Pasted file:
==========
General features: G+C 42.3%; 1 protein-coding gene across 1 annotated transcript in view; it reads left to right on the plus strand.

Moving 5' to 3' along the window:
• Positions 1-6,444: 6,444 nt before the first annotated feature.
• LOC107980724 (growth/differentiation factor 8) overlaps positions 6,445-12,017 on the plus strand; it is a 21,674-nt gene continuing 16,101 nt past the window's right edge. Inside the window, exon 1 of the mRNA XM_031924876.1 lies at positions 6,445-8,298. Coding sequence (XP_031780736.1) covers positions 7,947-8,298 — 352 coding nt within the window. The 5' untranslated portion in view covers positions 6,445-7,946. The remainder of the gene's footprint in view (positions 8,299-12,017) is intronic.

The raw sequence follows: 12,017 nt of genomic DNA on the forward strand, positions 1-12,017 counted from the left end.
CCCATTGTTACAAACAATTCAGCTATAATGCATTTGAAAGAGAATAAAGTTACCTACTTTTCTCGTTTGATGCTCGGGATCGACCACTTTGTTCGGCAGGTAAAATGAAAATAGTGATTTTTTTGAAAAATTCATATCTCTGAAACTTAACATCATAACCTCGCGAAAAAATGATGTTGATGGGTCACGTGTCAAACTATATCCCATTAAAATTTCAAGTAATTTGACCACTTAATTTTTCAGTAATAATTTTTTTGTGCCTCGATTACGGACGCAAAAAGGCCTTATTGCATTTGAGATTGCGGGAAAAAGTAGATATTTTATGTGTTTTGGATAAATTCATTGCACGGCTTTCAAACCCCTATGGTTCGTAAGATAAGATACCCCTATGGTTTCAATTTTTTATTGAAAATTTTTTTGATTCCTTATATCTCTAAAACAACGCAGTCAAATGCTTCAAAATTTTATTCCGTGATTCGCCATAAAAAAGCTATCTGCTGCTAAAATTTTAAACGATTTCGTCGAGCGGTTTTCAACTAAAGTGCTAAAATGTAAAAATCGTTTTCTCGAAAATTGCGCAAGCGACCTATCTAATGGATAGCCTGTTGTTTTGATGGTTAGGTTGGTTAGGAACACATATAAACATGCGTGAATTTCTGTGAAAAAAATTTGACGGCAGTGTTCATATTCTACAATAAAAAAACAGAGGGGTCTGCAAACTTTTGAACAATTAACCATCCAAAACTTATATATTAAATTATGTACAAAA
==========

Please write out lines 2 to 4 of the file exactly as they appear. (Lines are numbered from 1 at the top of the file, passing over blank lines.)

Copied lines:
Moving 5' to 3' along the window:
• Positions 1-6,444: 6,444 nt before the first annotated feature.
• LOC107980724 (growth/differentiation factor 8) overlaps positions 6,445-12,017 on the plus strand; it is a 21,674-nt gene continuing 16,101 nt past the window's right edge. Inside the window, exon 1 of the mRNA XM_031924876.1 lies at positions 6,445-8,298. Coding sequence (XP_031780736.1) covers positions 7,947-8,298 — 352 coding nt within the window. The 5' untranslated portion in view covers positions 6,445-7,946. The remainder of the gene's footprint in view (positions 8,299-12,017) is intronic.